There’s an alluring rationality to that approach, but logic isn’t going to solve Nate’s problems right now. Eventually, Josh has to force the issue. “Look at me!” he insists in a final vision. “I want you to see me. Look at me!” Nate does, and in that moment, Josh isn’t afraid or uncertain anymore. He’s quiet, as if suddenly, he just is. Nate will die, but as he looks at Josh, he realizes that in the meantime, it’s possible to continue living.


It sounds like a banal truth, but since his AVM diagnosis, Nate hadn’t been allowing himself to live. Instead, he’d held himself in a sort of limbo, refusing to advance because every step forward could bring him closer to the end. After Nate “looks at” Josh, it’s not that Nate is suddenly sprinting forward without fear; he’s simply accepting the possibility and inevitability of stepping forward.

Brenda has also been holding herself in assiduous reserve since committing her brother, Billy, to a psychiatric facility. Yet when we first see her in this episode, she’s bubbly and playful—almost too much so. Depression isn’t necessarily one long trough. It can also be like a sine wave, and Brenda appears to be at an unsustainable peak of that wave. We know her well enough by now to notice that in her first few scenes, her smile is a little too broad and her eyes too wide. (Rachel Griffiths turns in admirably subtle and convincing performances throughout this episode.)


Brenda’s preparing for a dinner party with Trevor—the boyfriend she parted with at 19 so that she could stay in California and keep an eye on Billy. Trevor’s bringing his wife and kid. Nate asks if he should be jealous of Trevor, but once the party gets started, it’s clear that the night isn’t about Nate. Brenda doesn’t even bother to introduce Nate when the guests show up; he just stands there like a mope until Trevor finally reaches past Brenda to shake hands.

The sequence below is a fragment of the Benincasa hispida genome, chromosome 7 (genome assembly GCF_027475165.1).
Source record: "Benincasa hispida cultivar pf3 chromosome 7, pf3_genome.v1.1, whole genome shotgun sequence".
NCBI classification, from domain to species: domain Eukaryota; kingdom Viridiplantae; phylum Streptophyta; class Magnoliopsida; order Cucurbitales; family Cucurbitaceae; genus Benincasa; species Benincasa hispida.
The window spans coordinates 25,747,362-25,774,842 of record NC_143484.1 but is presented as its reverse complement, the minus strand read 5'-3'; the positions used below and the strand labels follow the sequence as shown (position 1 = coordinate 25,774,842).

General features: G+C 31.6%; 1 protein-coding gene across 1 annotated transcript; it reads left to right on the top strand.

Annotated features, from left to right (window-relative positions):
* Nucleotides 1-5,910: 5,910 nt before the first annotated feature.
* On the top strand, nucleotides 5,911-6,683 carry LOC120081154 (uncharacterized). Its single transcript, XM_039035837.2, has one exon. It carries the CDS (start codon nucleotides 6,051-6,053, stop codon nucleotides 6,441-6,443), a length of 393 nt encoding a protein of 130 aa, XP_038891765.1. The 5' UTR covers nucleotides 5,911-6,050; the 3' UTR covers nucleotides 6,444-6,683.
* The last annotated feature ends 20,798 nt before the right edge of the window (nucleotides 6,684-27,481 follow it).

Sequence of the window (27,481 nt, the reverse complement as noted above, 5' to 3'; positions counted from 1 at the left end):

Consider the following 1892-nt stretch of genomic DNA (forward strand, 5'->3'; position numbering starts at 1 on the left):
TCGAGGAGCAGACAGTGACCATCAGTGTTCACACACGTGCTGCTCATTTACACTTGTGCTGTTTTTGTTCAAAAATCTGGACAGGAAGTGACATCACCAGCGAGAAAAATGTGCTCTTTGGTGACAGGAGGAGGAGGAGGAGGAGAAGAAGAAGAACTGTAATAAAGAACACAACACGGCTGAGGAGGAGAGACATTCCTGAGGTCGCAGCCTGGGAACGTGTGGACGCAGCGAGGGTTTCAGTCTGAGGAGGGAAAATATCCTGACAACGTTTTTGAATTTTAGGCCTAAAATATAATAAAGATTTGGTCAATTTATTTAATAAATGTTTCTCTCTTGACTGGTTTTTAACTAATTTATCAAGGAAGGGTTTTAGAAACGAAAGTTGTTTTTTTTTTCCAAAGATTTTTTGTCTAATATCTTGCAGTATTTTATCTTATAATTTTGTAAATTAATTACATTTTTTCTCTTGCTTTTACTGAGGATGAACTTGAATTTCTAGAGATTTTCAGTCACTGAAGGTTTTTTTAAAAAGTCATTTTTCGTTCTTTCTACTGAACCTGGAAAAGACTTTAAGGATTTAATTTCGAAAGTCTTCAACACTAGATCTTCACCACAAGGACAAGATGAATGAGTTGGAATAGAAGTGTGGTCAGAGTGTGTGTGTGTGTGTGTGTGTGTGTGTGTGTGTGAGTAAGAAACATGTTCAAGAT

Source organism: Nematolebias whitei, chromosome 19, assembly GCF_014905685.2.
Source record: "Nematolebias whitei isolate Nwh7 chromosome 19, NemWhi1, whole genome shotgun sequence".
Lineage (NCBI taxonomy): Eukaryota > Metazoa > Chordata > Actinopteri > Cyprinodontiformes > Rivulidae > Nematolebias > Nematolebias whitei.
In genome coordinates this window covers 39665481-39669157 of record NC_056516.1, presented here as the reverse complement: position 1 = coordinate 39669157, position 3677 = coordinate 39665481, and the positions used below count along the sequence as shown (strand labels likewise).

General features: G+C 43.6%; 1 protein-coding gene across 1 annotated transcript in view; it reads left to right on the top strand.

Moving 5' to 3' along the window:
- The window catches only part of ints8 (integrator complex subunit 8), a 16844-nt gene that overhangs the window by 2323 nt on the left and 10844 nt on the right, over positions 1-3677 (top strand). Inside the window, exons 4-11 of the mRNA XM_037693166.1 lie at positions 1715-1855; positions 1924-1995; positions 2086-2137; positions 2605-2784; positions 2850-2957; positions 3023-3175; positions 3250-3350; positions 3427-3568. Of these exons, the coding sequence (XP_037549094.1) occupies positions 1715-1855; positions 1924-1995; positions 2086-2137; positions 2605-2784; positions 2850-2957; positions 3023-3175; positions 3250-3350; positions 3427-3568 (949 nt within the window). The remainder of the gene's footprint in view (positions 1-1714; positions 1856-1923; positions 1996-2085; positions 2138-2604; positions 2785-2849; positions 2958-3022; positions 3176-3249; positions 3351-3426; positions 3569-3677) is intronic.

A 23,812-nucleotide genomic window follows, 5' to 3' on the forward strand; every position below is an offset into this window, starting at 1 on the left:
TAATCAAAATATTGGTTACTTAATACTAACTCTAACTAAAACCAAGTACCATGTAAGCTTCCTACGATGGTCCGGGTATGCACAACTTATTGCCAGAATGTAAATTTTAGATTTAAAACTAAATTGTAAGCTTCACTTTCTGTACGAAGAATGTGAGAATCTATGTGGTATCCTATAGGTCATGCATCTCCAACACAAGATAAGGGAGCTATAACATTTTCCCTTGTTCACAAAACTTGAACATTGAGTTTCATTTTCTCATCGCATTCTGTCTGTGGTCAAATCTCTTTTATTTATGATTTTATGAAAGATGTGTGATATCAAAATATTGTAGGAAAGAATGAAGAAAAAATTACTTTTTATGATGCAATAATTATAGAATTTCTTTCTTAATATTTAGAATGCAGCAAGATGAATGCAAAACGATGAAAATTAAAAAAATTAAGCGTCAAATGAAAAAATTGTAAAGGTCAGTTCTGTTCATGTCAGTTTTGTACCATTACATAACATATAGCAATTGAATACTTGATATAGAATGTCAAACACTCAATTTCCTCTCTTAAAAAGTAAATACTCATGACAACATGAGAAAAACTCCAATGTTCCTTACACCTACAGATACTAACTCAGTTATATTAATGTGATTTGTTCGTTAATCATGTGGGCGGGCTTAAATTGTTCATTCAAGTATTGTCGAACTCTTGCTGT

One reason that Brenda’s eyes are so wide for this affair is that she’s on the lookout for any scrap of meaning that Trevor’s visit might lend to her life. As she tells Nate after the dinner—when they’re alone and she’s crashing from her high—“I spent my childhood performing for clinicians, the rest of my life taking care of my train wreck of a brother, and I have no idea who I am.”


Brenda enjoys Dawn, Trevor’s wife. Dawn read Charlotte Light And Dark—the chronicle of psychiatrists’ years-long examination of young genius Brenda. She sees the book’s “borderline personality” diagnosis as “a misogynistic attempt to pathologize women.” Brenda warms to this notion of herself as a standard bearer for the proto-feminist rebel.

Brenda’s less enamored with Trevor. At dinner, when Brenda talks about her shiatsu business, Trevor has the temerity to say that there’s a “girl” at his gym who doesn’t do shiatsu but is so “gifted—gif-ted!” Oh, no, no, no, Trevor. You never compare Brenda to the normals! “You know, there’s a science to shiatsu,” Brenda replies with barely concealed indignation. “Chinese medicine dates back more than 2,000 years.”


She’s miserable here, and it only gets worse when Trevor and Dawn learn that Nate is a funeral director (a fact that seems like it would have come up earlier if Brenda hadn’t made herself the focal point of the evening). They find this fascinating, and when Nate says, “I was born into it—sort of like being born into the mafia,” the Trevors are filled with delight and intrigue. For Brenda, the only thing worse than not being special is Nate being more special than her. She pours herself another glass of wine.